Since MTA can inhibit LPS-induced TNFα production in RAW cells and in human PBMC [15], [18], [19], we asked whether MTA could inhibit TNFα production in mouse bone marrow derived macrophages (BMDM) in response to LPS and other TLR ligands. We treated BMDM with TLR2, 3, 4, 7, and 9 agonists overnight in the presence of either DMSO or MTA and measured levels of secreted TNFα (Fig. 1A). We found that MTA inhibited TNFα production due to various TLR ligands (Fig. 1A). We next tested whether MTA altered other inflammatory and regulatory cytokines by testing IL-6 and IL-10 production. We found that TLR4 and TLR2, but not TLR3, stimulation induced IL-6 and IL-10 (Fig. 1B, C). MTA inhibited IL-6 secretion following both TLR2 and TLR4 stimulation (Fig. 1B). As previously reported [19], we found that co-incubation of MTA and LPS increased IL-10 expression (Fig. 1C). However, MTA did not increase IL-10 following TLR2 stimulation (Fig. 1C). To measure the activation status of the BMDM, we used FACS to measure the expression of the activation receptor CD69 [2] and the costimulatory protein CD86 (Fig. 1D–F). We found that MTA inhibited LPS and polyI:C- dependent CD69 and CD86 upregulation (Fig. 1D, E). We found similar results with CD80 (data not shown). MTA did not inhibit Pam3CSK4, CpG or Imiquimod activation because these ligands did not strongly induce either CD69 or CD86 in our assay (Fig. 1D, F and data not shown). Taken together, these data indicate that MTA can specifically suppress the activation of macrophages by ligation of TLRs.

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Figure 1. MTA inhibits TLR responses.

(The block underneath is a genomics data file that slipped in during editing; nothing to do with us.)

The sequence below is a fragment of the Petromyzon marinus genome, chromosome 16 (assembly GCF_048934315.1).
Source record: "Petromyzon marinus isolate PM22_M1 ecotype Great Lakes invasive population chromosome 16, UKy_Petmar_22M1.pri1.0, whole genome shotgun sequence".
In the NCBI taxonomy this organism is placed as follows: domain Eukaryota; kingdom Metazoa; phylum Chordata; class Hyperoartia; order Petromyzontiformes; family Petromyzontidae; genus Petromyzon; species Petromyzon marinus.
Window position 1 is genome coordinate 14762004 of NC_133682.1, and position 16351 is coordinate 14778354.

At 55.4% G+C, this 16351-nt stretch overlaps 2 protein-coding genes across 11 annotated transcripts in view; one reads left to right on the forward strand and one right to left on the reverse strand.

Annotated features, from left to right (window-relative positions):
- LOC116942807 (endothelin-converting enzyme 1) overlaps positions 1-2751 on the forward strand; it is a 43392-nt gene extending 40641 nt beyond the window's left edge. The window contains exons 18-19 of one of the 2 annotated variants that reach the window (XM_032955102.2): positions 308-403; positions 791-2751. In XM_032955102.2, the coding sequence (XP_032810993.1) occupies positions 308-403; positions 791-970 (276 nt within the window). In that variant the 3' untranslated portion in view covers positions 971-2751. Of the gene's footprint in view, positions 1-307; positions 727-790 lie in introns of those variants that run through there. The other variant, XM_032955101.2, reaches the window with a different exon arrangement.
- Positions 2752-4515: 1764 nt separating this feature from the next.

BMDM were incubated overnight with DMSO or 200 µM MTA in the absence or presence of the following TLR ligands: 10 ng/mL LPS, 10 µg/mL polyI:C, 1 µg/mL Pam3CSK4, 6.67 µM CpG or 2 µg/mL Imiquimod. Supernatants were assayed for TNFα (A), IL-6 (B) or IL-10 (C) production by ELISA while cells were harvested, stained and analyzed for surface CD69 (D,E) or CD86 (D, F) expression by FACS. Graphs represent mean ±sem of 3 (A, E, F), 4 (C) or 5 (B) experiments. * p<0.05, ** p<0.01, *** p<0.001.

https://doi.org/10.1371/journal.pone.0104210.g001

To further explore the effect of MTA on macrophage activation, we tested whether MTA altered TNFα mRNA levels. MTA decreased TNFα mRNA 5-fold and 12-fold following LPS and Pam3CSK4 stimulation respectively (Fig. 2A). This is similar to Adenosine (Ado) mediated suppression of TNFα mRNA [21]. This suggested that MTA exerted transcriptional, rather than translational or post-translational, control on cytokine production. We next tested whether MTA altered TLR signaling to the nucleus. We examined NF-KB activation using RAW macrophages that stably express the Metridia secretable luciferase under the control of NF-KB response elements [22]. These cells do not respond to TLR3 ligands (data not shown), but produce a 10-fold increase in luciferase activity following LPS or Pam3CSK4 stimulation (Fig. 2B). When TLR-stimulated cells were co-incubated with either Ado or MTA, NF-KB induction was reduced to a 5-fold increase over DMSO-treated cells (Fig. 2B). Importantly, Ado and MTA themselves did not promote detectable NF-KB signaling (Fig. 2B). Since TLRs and A2 receptors synergize to produce an anti-inflammatory phenotype and both require IRAK4 and TRAF6 signaling [8], it is not surprising that Ado and MTA did not completely inhibit NF-KB responses. We conclude that MTA and Ado alter TLR-induced transcriptional responses and NF-KB signaling.

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Figure 2. MTA inhibits TLR-induced TNFα mRNA production and NF-KB induction.

(A) BMDM were incubated for 4 h with either DMSO or 200 µM MTA in the absence or presence of either 100 EU/mL LPS or 1 µg/mL Pam3CSK4. Total RNA was extracted from cells. TNFα expression relative to β-actin was determined by Δ(ΔCT) method using real-time PCR. (B) RAW NF-KB reporter cells were treated with DMSO, 200 µM MTA or 200 µM adenosine (Ado) in the absence or presence of the indicated TLR ligands for 4 h at 37°C. Supernatants were assayed for luciferase, which was normalized to DMSO-treated cells that received no TLR stimulation. The graphs represent mean ±sem of 4 (A) or 5 (B) experiments. ** p<0.01, *** p<0.001.

https://doi.org/10.1371/journal.pone.0104210.g002